However, Tony apparently felt so serious about this self-assignment that he scowls at me even for some very minor discrepancy. At first, after the calming of my initial shock and surprise, I just let him be thinking perhaps, this guy whom I’ve known for almost twenty years, ever since high school, was just immature at times. But as the days go by, I found out that he wasn’t immature at all. I think he is crazy in the head and he needs some professional help immediately.

He barks at me for forgetting some folder and castigates me even in public like in front of policemen. He makes me feel so much like a slave ordering me to get folders that he could get by himself and photocopying some papers that he had in mind. Ha! Ha! Ha! I said enough of this. He is really crazy. I never worked with a boor like him before. I was in many offices before even in college when I was in the school paper and in student politics, in government service and in many private agencies but never, exactly never have I met an office worker like him before.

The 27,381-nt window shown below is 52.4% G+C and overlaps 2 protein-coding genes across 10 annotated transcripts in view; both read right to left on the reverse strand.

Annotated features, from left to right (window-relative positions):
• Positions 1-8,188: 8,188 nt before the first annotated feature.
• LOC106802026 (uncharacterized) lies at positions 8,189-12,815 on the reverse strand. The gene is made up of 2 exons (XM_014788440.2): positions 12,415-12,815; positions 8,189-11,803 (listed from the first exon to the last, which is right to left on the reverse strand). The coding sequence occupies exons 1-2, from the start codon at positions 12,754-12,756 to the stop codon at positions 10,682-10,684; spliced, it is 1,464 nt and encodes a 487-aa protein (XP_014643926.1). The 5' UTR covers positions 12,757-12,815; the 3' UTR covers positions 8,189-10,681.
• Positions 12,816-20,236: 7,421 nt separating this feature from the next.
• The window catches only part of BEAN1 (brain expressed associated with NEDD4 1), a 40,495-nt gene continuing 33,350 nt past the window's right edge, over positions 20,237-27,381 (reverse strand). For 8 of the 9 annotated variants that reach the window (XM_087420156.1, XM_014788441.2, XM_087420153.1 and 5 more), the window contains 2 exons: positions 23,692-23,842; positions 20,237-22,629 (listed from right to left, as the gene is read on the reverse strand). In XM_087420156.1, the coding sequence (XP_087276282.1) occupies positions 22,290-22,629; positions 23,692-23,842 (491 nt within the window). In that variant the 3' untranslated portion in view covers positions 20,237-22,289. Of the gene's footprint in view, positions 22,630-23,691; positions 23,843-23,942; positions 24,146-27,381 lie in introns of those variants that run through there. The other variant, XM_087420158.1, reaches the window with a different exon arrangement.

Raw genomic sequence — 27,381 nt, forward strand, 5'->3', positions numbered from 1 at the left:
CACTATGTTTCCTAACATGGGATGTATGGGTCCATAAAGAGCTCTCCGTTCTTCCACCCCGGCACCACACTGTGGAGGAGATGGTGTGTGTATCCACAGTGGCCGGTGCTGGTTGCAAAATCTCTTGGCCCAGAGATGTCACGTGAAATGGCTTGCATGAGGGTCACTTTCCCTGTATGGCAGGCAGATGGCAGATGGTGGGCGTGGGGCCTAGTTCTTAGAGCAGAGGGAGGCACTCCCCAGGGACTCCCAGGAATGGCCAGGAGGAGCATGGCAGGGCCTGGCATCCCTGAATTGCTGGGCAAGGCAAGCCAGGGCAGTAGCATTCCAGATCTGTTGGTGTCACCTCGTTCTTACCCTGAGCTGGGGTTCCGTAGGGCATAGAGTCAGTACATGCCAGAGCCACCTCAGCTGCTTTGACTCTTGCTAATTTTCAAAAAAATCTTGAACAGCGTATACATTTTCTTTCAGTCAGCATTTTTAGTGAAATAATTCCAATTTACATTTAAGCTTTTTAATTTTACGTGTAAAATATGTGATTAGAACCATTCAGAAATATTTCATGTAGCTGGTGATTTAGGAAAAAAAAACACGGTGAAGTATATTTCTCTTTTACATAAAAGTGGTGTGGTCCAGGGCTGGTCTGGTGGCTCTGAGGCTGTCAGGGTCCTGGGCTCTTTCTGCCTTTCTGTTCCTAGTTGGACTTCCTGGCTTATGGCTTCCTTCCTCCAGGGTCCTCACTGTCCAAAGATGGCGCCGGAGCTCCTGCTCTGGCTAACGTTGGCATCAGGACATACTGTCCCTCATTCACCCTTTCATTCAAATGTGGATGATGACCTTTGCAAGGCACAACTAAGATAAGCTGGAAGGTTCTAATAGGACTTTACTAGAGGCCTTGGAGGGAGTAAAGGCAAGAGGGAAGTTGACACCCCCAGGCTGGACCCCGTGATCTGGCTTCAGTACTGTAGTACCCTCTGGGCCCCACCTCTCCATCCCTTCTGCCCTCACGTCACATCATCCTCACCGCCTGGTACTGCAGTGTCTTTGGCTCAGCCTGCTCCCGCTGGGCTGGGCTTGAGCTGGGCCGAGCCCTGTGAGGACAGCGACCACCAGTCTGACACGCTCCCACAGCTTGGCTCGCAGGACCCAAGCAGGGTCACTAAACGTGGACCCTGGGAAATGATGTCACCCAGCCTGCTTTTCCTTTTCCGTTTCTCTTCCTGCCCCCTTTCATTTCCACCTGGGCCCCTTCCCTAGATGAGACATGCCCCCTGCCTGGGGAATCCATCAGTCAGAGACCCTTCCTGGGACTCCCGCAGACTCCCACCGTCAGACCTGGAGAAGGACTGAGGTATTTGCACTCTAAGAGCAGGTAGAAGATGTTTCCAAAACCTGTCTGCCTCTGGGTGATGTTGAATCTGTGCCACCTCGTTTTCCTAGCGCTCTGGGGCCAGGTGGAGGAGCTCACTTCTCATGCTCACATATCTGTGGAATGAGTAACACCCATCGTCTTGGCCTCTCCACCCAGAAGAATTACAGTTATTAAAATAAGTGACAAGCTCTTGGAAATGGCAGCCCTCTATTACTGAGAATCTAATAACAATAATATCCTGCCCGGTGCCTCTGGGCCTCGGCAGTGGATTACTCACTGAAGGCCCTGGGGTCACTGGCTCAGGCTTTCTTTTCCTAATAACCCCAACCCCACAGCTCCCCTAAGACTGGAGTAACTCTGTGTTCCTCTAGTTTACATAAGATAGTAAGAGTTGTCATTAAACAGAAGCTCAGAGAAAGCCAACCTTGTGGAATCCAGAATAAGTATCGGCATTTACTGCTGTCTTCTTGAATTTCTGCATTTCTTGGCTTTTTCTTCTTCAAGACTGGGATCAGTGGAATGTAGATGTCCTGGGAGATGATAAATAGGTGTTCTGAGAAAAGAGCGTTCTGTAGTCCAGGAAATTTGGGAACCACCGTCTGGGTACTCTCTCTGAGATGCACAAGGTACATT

Maybe it was psychological in all. I can see that his father orders him to do this and do that that perhaps he had resented it so much that he had to do the same thing to me.

But for goodness’ sake, how low can one get.

So one afternoon, Tony and me were in a shouting match and I said that I wouldn’t back out from a boor like him. And if he wanted a fight, I was always ready. I went home with my emotion so agitated. Just thinking how rough and undomesticated that man was makes me want to puke.

And so I called Russell that night and informed him of what happened earlier that day. And I said to Russell that I am not going to be a part of PPRO anymore. He wanted me to reconsider and I said that I am not closing doors but I am not going if Tony is on board. The Lord is forgiving and He wants us all to forgive those who have transgressed upon us. Maybe Tony can be forgiven but he is just not qualified to enter into an endeavor that aims to serve the unfortunate brethrens amongst us.